Turkish investigators have entered the residence of the Saudi consul in Istanbul to gather more evidence about the disappearance of Jamal Khashoggi. Turkish officials suspect the Saudi journalist was killed during a visit to the nearby consulate on 2 October. Also in the programme: British PM Theresa May visits Brussels in an attempt to get Brexit negotiations back on track; at least 19 people have been killed in a shooting at a college in Russian-annexed Crimea; and we report from one of Canada's new cannabis shops, as the drug becomes legal nationwide. Picture: the Saudi consul's residence in Istanbul. Credit: EPA.
More unconfirmed and gruesome reports have appeared in the Turkish media about the suspected killing of Jamal Khashoggi as the US Secretary of State Mike Pompeo was meeting Turkey's president, Recep Tayyip Erdogan . Also in the programme: Canada becomes only the second country to legalize the sale and consumption of cannabis; and an explosion at a college in Crimea has killed at least thirteen people. Picture: A handout photo made available by the United States Department of State (DOS) shows US Secretary of State Mike Pompeo shaking hands with Turkish President Recep Tayyip Erdogan Turkey, 17 October 2018. Credit: EPA/US DEPARTMENT OF STATE HANDOUT.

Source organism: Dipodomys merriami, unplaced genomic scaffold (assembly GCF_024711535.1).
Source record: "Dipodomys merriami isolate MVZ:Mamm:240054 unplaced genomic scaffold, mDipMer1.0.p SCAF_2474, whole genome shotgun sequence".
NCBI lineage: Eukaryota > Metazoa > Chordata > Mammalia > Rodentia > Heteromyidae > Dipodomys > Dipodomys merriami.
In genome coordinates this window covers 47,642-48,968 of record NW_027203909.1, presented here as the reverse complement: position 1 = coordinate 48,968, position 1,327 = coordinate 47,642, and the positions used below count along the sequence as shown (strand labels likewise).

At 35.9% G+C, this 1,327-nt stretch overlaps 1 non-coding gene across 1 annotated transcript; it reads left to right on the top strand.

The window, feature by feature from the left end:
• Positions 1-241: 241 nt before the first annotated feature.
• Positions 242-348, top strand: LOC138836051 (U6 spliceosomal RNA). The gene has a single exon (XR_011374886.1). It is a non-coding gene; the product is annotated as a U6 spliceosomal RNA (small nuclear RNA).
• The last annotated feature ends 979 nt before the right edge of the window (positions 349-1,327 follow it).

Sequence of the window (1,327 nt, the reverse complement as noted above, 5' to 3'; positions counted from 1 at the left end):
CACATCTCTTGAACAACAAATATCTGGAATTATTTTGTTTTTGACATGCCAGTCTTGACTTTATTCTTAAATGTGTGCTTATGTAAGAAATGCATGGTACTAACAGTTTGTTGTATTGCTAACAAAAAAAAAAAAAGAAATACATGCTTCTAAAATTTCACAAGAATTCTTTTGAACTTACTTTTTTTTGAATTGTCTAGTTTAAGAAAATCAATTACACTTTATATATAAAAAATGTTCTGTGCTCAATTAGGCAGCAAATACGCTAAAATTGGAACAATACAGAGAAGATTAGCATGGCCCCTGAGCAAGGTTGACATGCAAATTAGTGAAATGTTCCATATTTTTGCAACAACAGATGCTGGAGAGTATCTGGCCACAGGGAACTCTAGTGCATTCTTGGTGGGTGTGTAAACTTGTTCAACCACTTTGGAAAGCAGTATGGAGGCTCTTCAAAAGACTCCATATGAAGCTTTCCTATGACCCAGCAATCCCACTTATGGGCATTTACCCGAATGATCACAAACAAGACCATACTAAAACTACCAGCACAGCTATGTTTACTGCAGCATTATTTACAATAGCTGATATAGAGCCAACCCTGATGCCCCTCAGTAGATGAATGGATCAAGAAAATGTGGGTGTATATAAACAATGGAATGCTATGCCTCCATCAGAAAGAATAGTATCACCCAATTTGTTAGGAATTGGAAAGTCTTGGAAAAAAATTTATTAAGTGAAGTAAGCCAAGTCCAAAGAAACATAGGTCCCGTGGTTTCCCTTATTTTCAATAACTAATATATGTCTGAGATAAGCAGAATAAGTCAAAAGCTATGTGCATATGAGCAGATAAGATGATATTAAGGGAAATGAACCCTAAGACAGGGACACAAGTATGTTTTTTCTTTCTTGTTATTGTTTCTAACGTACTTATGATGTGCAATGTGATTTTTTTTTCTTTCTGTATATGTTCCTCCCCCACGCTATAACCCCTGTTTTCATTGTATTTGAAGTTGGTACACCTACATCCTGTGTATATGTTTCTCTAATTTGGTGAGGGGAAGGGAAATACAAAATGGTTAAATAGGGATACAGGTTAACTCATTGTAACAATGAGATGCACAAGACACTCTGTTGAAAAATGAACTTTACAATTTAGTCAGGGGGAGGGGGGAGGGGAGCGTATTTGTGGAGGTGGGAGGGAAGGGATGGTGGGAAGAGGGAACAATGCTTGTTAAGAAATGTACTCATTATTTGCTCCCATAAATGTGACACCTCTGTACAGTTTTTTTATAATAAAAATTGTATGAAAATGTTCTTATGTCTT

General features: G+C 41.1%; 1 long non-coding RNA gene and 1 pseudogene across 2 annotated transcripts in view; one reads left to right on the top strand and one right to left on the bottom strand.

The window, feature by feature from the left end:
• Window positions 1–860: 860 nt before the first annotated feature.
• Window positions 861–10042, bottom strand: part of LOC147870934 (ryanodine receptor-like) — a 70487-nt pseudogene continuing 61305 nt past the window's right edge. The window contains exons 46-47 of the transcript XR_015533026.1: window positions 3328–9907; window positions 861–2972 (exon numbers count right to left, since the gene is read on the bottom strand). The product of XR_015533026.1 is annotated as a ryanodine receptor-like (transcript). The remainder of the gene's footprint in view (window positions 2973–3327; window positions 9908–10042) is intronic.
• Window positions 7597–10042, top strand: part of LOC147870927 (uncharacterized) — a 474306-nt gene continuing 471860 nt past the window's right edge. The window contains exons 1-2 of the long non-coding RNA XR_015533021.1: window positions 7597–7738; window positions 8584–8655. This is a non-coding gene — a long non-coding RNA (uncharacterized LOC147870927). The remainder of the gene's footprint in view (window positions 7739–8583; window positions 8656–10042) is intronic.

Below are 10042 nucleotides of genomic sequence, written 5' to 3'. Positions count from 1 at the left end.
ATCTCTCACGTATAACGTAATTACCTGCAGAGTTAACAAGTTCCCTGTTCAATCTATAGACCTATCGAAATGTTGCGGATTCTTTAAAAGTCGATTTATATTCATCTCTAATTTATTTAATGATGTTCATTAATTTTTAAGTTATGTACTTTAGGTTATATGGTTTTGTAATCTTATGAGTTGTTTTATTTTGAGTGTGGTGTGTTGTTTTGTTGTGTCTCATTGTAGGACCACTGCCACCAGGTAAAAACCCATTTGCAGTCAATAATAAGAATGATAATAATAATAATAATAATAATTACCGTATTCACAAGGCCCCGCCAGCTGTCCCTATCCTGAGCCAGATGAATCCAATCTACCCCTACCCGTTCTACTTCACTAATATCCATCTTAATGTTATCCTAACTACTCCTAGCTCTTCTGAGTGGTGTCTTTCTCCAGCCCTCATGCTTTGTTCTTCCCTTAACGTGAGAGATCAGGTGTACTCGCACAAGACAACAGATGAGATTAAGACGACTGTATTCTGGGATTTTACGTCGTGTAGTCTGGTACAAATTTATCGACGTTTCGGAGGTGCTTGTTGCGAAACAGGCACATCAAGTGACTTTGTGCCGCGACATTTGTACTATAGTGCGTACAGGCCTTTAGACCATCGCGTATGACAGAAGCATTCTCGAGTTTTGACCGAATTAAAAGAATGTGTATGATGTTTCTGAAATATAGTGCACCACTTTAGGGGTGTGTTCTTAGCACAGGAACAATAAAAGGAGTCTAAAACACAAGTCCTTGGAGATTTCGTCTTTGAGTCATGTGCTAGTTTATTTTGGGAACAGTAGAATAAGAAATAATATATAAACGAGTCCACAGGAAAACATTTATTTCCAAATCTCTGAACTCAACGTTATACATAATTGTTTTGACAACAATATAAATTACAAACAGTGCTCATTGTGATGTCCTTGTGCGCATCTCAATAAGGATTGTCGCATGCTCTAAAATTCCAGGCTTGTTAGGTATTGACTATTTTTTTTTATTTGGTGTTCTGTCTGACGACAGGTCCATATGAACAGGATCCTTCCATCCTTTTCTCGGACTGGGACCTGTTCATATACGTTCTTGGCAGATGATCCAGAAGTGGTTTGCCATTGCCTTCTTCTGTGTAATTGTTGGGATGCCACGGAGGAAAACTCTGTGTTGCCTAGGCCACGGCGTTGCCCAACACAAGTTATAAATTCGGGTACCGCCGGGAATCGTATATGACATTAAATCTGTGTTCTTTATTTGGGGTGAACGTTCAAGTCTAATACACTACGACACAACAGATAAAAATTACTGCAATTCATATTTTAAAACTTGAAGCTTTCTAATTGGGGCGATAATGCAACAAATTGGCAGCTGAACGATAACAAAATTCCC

US Secretary of State Mike Pompeo has met with Saudi leaders in Riyadh over the disappearance of journalist Jamal Khashoggi, who was last seen at the Saudi consulate in Istanbul. Also in the programme: James Coomarasamy reports from Nebraska on how Obamacare is impacting the midterm election campaign; and we hear from Venezuela, where supplies of food are becoming harder to find. Picture: A search is carried out of the Saudi consulate in Istanbul. Credit: AFP